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A Re-View of "Full Employment"

on Tuesday, 01 November 1955. Posted in Societal debates, Statistics

"Sir — A recent visit to Devonport led me to recall how in the nineties I served as 'mate' to an elderly shipwright. Then I learned that a warship was simply built by the two of us, plus a labour squad with drillers, rivetters and caulkers and with the use of simple machines.

"Later in life my work for merchant ships helped me to realize that some 34 trades were engaged, and that to prevent 'poaching' a large book of rules, needing a lifetime of study, was laid down as rigidly as the Iron Curtain. This 'demarcation', meant to keep certain jobs for certain men, adds approximately 50 per cent to the cost of a ship."

— From a letter by Sir Westcott Abel in The Sunday Times (England).

*  *  *

"A number of years ago the founders of the Lincoln Electric Company — today the largest manufacturer of arc welding equipment in the world — devised a plan for compensating their employees... Fearing unionization of the plant, the company's founders divided yearly earnings into three parts... The third part was divided among all the workers on the basis of what each had individually contributed to increasing efficiency in that plant.

"Instead of traditional union rules which held back the man who wanted to work and use his head, the Lincoln Company offered a reward at the end of each year for every employee who had improved his work output or who had originated some new plan for cutting red tape or making the plant's operations more productive. Hours of work were strictly limited to a humane day's work, but within this framework (which included stimulative vacations) every worker was encouraged to put forth the best effort he could as an individual. The result was that Lincoln Electric workers earned such high pay that no union could get even a foothold in the company's plants.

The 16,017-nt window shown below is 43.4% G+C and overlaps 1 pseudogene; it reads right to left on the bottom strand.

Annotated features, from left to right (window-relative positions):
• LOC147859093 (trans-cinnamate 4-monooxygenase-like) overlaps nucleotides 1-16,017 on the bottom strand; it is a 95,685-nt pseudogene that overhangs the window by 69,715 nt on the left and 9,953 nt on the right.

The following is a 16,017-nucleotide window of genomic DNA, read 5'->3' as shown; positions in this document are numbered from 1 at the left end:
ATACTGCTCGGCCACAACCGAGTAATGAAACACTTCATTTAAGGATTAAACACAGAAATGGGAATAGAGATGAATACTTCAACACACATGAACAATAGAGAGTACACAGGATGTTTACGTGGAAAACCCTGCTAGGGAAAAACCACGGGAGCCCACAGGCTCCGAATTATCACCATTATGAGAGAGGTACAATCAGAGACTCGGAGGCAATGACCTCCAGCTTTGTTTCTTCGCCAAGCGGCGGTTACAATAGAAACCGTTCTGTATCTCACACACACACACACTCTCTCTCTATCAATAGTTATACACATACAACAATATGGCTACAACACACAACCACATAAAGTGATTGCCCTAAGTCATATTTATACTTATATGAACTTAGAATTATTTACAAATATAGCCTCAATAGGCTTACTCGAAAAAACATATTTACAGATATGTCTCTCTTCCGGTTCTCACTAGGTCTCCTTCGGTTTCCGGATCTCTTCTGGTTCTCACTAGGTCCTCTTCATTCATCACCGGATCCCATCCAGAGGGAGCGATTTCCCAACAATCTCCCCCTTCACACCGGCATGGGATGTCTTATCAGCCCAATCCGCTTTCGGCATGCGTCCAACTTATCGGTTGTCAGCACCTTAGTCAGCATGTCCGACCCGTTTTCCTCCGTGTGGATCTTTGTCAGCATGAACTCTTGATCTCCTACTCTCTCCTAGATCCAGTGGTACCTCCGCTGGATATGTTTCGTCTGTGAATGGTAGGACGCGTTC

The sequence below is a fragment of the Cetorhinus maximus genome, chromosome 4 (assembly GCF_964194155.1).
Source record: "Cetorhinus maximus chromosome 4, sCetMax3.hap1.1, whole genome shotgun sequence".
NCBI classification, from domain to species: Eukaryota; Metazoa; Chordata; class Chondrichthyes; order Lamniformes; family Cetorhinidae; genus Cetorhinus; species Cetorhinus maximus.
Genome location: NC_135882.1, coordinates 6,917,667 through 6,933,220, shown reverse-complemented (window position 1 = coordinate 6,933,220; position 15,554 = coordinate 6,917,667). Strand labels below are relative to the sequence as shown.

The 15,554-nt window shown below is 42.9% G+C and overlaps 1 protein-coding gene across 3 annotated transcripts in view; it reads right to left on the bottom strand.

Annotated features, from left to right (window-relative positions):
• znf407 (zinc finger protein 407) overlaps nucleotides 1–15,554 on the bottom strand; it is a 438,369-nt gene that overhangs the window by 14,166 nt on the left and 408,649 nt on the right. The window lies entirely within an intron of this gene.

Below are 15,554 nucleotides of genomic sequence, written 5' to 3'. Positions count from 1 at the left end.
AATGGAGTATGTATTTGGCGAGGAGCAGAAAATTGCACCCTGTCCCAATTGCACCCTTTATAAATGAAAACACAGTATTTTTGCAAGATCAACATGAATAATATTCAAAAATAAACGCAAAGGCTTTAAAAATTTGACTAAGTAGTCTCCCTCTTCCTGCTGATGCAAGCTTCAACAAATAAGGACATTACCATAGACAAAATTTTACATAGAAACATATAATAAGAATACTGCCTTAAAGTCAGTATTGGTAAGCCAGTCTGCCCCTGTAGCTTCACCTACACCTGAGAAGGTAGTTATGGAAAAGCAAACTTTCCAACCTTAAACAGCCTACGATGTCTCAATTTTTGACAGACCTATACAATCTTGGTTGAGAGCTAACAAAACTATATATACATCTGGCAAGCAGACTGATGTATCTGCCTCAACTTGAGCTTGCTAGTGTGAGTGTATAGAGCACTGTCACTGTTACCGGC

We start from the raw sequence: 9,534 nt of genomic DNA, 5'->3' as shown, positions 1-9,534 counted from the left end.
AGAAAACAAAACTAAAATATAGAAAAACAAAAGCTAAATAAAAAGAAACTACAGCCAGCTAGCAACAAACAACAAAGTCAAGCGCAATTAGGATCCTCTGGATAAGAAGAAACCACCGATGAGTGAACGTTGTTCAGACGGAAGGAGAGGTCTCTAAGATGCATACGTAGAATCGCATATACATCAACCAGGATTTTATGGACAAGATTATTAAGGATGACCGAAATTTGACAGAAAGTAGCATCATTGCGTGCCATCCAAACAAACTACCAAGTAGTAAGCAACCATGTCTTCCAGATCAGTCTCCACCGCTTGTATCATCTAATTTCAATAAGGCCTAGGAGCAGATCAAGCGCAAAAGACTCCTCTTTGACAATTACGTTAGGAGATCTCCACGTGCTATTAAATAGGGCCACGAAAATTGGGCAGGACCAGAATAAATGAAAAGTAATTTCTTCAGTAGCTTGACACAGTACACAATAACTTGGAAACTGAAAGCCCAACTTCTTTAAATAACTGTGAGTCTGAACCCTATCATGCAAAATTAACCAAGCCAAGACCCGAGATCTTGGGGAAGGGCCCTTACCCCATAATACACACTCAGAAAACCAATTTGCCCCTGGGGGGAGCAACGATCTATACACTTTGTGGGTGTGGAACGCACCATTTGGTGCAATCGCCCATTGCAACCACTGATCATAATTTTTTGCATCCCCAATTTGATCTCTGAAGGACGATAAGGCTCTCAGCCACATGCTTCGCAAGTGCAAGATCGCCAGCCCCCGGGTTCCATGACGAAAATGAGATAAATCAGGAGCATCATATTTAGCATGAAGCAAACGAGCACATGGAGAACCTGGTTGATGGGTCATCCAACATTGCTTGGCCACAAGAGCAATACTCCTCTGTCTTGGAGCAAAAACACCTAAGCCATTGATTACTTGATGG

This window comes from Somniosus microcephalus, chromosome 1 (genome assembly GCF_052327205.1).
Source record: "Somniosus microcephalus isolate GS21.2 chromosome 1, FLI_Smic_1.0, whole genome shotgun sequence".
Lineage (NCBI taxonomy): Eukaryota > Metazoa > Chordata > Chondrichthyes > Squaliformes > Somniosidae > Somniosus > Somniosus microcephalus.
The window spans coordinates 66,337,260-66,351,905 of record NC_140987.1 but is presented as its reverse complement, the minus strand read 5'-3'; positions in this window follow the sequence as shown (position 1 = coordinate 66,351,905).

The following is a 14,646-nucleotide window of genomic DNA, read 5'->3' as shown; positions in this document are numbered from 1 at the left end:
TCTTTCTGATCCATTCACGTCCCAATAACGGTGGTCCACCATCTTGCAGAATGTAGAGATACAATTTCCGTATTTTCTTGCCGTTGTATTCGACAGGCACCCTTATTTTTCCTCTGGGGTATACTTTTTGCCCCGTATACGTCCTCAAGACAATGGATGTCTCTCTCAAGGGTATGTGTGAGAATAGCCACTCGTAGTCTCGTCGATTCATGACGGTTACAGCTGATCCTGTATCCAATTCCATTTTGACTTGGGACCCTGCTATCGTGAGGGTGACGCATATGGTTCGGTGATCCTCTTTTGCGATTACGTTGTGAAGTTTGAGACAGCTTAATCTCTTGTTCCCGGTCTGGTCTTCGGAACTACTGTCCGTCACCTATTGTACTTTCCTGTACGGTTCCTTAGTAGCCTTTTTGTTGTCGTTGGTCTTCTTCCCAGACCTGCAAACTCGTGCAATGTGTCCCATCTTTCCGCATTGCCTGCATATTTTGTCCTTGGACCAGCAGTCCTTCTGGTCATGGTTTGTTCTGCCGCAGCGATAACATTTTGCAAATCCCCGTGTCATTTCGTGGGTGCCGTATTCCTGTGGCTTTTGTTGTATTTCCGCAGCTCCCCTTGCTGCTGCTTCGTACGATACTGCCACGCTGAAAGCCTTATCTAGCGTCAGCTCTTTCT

"... the productivity of the Lincoln Electric Company's workers is nearly four times the normal rate for the arc welding industry as a whole."

— Human Events, Washington, D.C.

*  *  *

"The American Sugar Refining Company reduced their labour force 50 per cent by installing automatic packing and handling plant.

"A Steel plant reduced the number of men loading pig-iron from 128 to 2. — 1936.

- "In the Austin Motor works the ratio of labour required per car manufactured in 1922 compared with 1934 was 55 to 8!

"Automobile production in 1933 increased 32 per cent over the previous year, while employment in motor vehicle factories decreased 16 per cent.

"Naturally the manufacture of all this automatic machinery now in use, gave employment while it was being turned out in large quantities. When made, however, it lasts far too long to give much permanent employment in its replacement production.

"It is only people ignorant of what machinery can do who suggest that machines create more human labour than they remove."

"Prior to 1948: Four thousand men, equipped with modern machinery, can produce the wheat that America eats.

"Five hundred men, with an ultra-modern boot plant, can provide England's footwear.

"The 'Daily Express' described an invention which enables a shoe firm to manufacture 10,000 pairs of shoes a week with only four men and one or two operators for odd jobs."

-The Social Crediter (England).

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